Thanks for the explanantion.
Well...i did it all wrong then. I did the comressiontest with only one plug removed, and let my wife start the engine when i read the scale. Time for a second opinion i guess.
Raad van een vroegere Voorburger (1954), "Doe 't dan nog maar een keertje, heh!"

English: Advice from an former Voorburg (suburb of The Hague)-er (1954), "Just do it once again, eh! (see, not only Canadians use this! :rolleyes: )"
 

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Een goede raad van een vroegere Voorburger die Nederland verlaten heeft als ik het goed begrijp?

English: A good bit of advice from a former Voorburger (lives in Voorburg) who has left the Netherlands, if I understand correctly?
 

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ZmokE said:
Een goede raad van een vroegere Voorburger die Nederland verlaten heeft als ik het goed begrijp?
Juist . . . exactly!
 

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Hey folks, a bit of English is always nice! OK, now for some Greek...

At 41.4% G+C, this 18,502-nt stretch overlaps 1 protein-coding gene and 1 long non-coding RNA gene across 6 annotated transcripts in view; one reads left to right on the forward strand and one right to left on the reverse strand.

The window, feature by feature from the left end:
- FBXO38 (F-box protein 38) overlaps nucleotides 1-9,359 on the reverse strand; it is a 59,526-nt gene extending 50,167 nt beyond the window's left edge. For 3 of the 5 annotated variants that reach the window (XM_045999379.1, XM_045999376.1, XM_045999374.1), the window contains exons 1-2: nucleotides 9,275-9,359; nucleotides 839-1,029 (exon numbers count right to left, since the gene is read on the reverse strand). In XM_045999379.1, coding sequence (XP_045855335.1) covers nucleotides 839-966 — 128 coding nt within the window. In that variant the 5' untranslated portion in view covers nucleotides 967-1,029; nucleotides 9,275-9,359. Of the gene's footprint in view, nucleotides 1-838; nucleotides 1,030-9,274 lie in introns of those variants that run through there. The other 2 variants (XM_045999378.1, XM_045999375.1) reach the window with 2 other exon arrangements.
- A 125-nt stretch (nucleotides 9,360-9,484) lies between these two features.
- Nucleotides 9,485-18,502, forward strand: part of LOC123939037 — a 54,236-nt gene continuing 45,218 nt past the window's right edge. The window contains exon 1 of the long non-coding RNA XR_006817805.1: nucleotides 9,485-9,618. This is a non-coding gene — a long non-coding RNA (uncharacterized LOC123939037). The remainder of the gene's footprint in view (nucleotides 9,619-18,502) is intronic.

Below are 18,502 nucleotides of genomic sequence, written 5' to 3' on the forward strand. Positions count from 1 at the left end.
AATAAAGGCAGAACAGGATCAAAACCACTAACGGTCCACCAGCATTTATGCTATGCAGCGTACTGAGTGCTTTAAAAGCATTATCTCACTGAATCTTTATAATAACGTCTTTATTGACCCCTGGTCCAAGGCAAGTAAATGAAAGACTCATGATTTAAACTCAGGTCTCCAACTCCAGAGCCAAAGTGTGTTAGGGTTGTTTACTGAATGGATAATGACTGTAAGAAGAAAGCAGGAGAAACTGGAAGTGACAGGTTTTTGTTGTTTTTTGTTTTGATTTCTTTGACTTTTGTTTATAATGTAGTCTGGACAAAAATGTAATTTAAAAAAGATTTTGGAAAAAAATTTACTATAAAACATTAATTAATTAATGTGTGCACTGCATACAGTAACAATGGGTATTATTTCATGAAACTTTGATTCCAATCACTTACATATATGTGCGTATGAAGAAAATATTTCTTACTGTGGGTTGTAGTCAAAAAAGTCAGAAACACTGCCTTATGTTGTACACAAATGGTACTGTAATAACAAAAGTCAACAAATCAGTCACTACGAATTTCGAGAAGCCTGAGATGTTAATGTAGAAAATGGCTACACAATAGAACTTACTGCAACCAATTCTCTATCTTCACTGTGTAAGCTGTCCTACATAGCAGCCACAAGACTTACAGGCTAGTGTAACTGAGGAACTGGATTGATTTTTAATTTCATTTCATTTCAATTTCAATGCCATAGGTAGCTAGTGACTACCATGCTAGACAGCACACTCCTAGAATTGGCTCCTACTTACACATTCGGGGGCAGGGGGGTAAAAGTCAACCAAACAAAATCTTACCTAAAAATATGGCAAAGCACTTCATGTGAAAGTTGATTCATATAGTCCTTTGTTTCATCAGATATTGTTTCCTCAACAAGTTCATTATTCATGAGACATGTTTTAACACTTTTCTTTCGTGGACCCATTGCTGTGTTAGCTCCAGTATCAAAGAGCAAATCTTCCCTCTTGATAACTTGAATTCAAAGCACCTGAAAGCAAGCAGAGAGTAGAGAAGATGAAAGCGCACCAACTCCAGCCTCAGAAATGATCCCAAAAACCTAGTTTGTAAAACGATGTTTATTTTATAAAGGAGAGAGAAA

A minor comment on compression test results. First, air is NOT an "Ideal Gas" (that is, it doesn't behave "linearly" with respect to pressure and volume changes), so P1V1=P2V2 (P is Pressure, V is Volume) doesn't really apply. Air has a compressibility factor that depends on its temperature, exact starting and ending pressures, humidity, exact gas content, and such.

Even with an ideal gas, the formula "PV=nRT" would not work either, as there are other factors to consider. An Otto-cycle (pun not intended) suffers pressure drop in the intake due to the carb venturi, the throttle plate, friction in the intake, and pressure drop across the intake valve. Not to mention that an engine is not an "adiabatic" (meaning no loss of entropy, nor heat loss or gain) compressor. Simply, the thermodynamic theory has to be adjusted to reality. So the exact "value" of the result isn't as important as the variance between cylinders.